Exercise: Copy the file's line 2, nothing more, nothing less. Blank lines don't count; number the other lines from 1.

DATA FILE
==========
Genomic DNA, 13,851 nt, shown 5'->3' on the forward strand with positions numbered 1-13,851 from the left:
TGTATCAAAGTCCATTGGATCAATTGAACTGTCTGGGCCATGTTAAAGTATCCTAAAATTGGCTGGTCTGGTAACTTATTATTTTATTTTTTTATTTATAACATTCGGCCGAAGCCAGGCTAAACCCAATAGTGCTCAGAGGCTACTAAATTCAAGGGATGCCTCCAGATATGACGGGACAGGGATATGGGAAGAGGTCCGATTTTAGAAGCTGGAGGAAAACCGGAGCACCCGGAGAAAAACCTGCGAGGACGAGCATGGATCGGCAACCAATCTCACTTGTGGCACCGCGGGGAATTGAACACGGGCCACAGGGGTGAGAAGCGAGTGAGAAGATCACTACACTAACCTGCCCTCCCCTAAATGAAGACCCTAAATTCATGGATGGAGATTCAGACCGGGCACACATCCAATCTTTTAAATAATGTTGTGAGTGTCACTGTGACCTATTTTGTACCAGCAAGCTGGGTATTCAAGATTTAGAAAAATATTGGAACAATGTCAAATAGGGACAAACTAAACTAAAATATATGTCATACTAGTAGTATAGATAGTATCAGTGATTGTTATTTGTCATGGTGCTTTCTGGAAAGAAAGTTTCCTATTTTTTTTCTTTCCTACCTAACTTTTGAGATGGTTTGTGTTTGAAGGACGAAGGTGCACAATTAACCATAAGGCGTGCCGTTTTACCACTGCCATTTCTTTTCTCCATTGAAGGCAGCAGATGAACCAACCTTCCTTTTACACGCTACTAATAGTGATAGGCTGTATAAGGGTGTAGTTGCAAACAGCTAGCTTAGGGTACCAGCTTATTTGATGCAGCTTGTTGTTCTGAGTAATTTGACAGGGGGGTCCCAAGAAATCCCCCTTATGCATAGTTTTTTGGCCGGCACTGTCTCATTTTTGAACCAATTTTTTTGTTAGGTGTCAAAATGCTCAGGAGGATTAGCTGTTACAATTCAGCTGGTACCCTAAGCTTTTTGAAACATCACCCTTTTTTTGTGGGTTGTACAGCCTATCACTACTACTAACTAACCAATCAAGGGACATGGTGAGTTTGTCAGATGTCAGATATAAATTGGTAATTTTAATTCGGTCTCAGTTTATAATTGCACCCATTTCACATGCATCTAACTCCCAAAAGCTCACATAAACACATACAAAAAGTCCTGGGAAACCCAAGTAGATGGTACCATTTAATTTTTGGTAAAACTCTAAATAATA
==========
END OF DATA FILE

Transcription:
TGTATCAAAGTCCATTGGATCAATTGAACTGTCTGGGCCATGTTAAAGTATCCTAAAATTGGCTGGTCTGGTAACTTATTATTTTATTTTTTTATTTATAACATTCGGCCGAAGCCAGGCTAAACCCAATAGTGCTCAGAGGCTACTAAATTCAAGGGATGCCTCCAGATATGACGGGACAGGGATATGGGAAGAGGTCCGATTTTAGAAGCTGGAGGAAAACCGGAGCACCCGGAGAAAAACCTGCGAGGACGAGCATGGATCGGCAACCAATCTCACTTGTGGCACCGCGGGGAATTGAACACGGGCCACAGGGGTGAGAAGCGAGTGAGAAGATCACTACACTAACCTGCCCTCCCCTAAATGAAGACCCTAAATTCATGGATGGAGATTCAGACCGGGCACACATCCAATCTTTTAAATAATGTTGTGAGTGTCACTGTGACCTATTTTGTACCAGCAAGCTGGGTATTCAAGATTTAGAAAAATATTGGAACAATGTCAAATAGGGACAAACTAAACTAAAATATATGTCATACTAGTAGTATAGATAGTATCAGTGATTGTTATTTGTCATGGTGCTTTCTGGAAAGAAAGTTTCCTATTTTTTTTCTTTCCTACCTAACTTTTGAGATGGTTTGTGTTTGAAGGACGAAGGTGCACAATTAACCATAAGGCGTGCCGTTTTACCACTGCCATTTCTTTTCTCCATTGAAGGCAGCAGATGAACCAACCTTCCTTTTACACGCTACTAATAGTGATAGGCTGTATAAGGGTGTAGTTGCAAACAGCTAGCTTAGGGTACCAGCTTATTTGATGCAGCTTGTTGTTCTGAGTAATTTGACAGGGGGGTCCCAAGAAATCCCCCTTATGCATAGTTTTTTGGCCGGCACTGTCTCATTTTTGAACCAATTTTTTTGTTAGGTGTCAAAATGCTCAGGAGGATTAGCTGTTACAATTCAGCTGGTACCCTAAGCTTTTTGAAACATCACCCTTTTTTTGTGGGTTGTACAGCCTATCACTACTACTAACTAACCAATCAAGGGACATGGTGAGTTTGTCAGATGTCAGATATAAATTGGTAATTTTAATTCGGTCTCAGTTTATAATTGCACCCATTTCACATGCATCTAACTCCCAAAAGCTCACATAAACACATACAAAAAGTCCTGGGAAACCCAAGTAGATGGTACCATTTAATTTTTGGTAAAACTCTAAATAATA